"Every year the bar rises, and we've been able to sustain growth in most of our schools even as that bar goes up," he said.
In Carroll County, test scores rose overall, with double-digit increases at several elementary schools and perfect fourth-grade scores for reading and math at Mechanicsville Elementary in Gamber. Some elementary schools also experienced double-digit slips in numbers.
Overall, "I'm generally satisfied with the scores," said Superintendent Charles I. Ecker. "We did very well again."
Noteworthy gains in reading were made at Mount Airy Elementary School, where scores for fourth grade had dropped significantly last year because some tests were invalidated after cheating was discovered. The average third-grade reading score for Carroll schools was 84 percent, with 89.8 percent for fourth grade and 84.4 percent for fifth grade.
For math, the average scores were 86.4 percent for third grade, 92.3 percent for fourth grade and 87.3 percent for fifth grade. The fifth-grade reading and third-grade math scores dropped slightly from the previous year.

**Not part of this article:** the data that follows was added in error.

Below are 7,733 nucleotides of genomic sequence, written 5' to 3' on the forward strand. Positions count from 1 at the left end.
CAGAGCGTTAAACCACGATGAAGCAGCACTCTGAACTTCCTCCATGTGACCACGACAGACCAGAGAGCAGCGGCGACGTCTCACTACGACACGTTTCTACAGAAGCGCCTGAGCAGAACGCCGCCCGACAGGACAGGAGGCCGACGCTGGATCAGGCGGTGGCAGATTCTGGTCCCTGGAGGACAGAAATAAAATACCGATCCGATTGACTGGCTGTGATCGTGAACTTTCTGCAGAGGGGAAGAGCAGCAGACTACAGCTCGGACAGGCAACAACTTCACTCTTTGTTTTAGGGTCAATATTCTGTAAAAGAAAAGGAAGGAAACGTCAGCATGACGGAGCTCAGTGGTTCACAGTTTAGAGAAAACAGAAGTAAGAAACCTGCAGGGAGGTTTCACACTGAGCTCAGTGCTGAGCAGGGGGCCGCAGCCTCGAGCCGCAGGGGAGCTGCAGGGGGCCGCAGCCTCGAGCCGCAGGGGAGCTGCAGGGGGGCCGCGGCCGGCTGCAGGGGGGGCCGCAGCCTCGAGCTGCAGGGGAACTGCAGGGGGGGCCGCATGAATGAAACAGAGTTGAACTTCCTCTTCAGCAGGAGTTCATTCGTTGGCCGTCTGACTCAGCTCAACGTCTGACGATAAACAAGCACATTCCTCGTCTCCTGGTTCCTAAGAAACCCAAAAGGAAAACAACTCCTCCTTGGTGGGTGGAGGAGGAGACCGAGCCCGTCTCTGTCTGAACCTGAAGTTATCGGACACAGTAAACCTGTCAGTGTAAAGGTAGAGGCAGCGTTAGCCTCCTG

The elementary school numbers exceeded state averages for all three grades. For middle schools, the average reading score for sixth grade was 88.5 percent. Seventh- and eighth-grade averages stood at 83.5 and 79.2 percent, respectively.
Scores for Harford County elementary schools exceeded the state average with 85.3 percent passing, compared with the state's 81 percent. The fifth-graders showed gains in math with an increase of 6 percentage points but showed a drop of about 1 point in reading. Meanwhile, all of Jarrettsville Elementary School's fourth-graders passed both the math and reading exams.
Harford County students showed modest improvements in elementary school reading scores. Dr. Carolyn Wood, the school system's supervisor of accountability, said results were in line with last year's.
"We've had a gradual upward trend starting in 2003, and we hope that trend continues," Wood said. "But we haven't had enough time to examine it in depth."
Overall, scores increased slightly in Howard County, which kept the county among the state's best in student achievement.
For the first time in the school system's history, every subgroup was able to meet the county's stringent standard of scoring 70 percent proficient in reading.
The school system saw a slight decrease in fifth-grade reading and third-grade math scores this year. The county's biggest gains were made at the fourth-grade level.
"Overall, fourth grade across the system looks the best," said spokeswoman Patti Caplan. "It is the strongest."
Sun reporters Gina Davis, Arin Gencer, Brent Jones, Ruma Kumar, Madison Park and John-John Williams contributed to this article.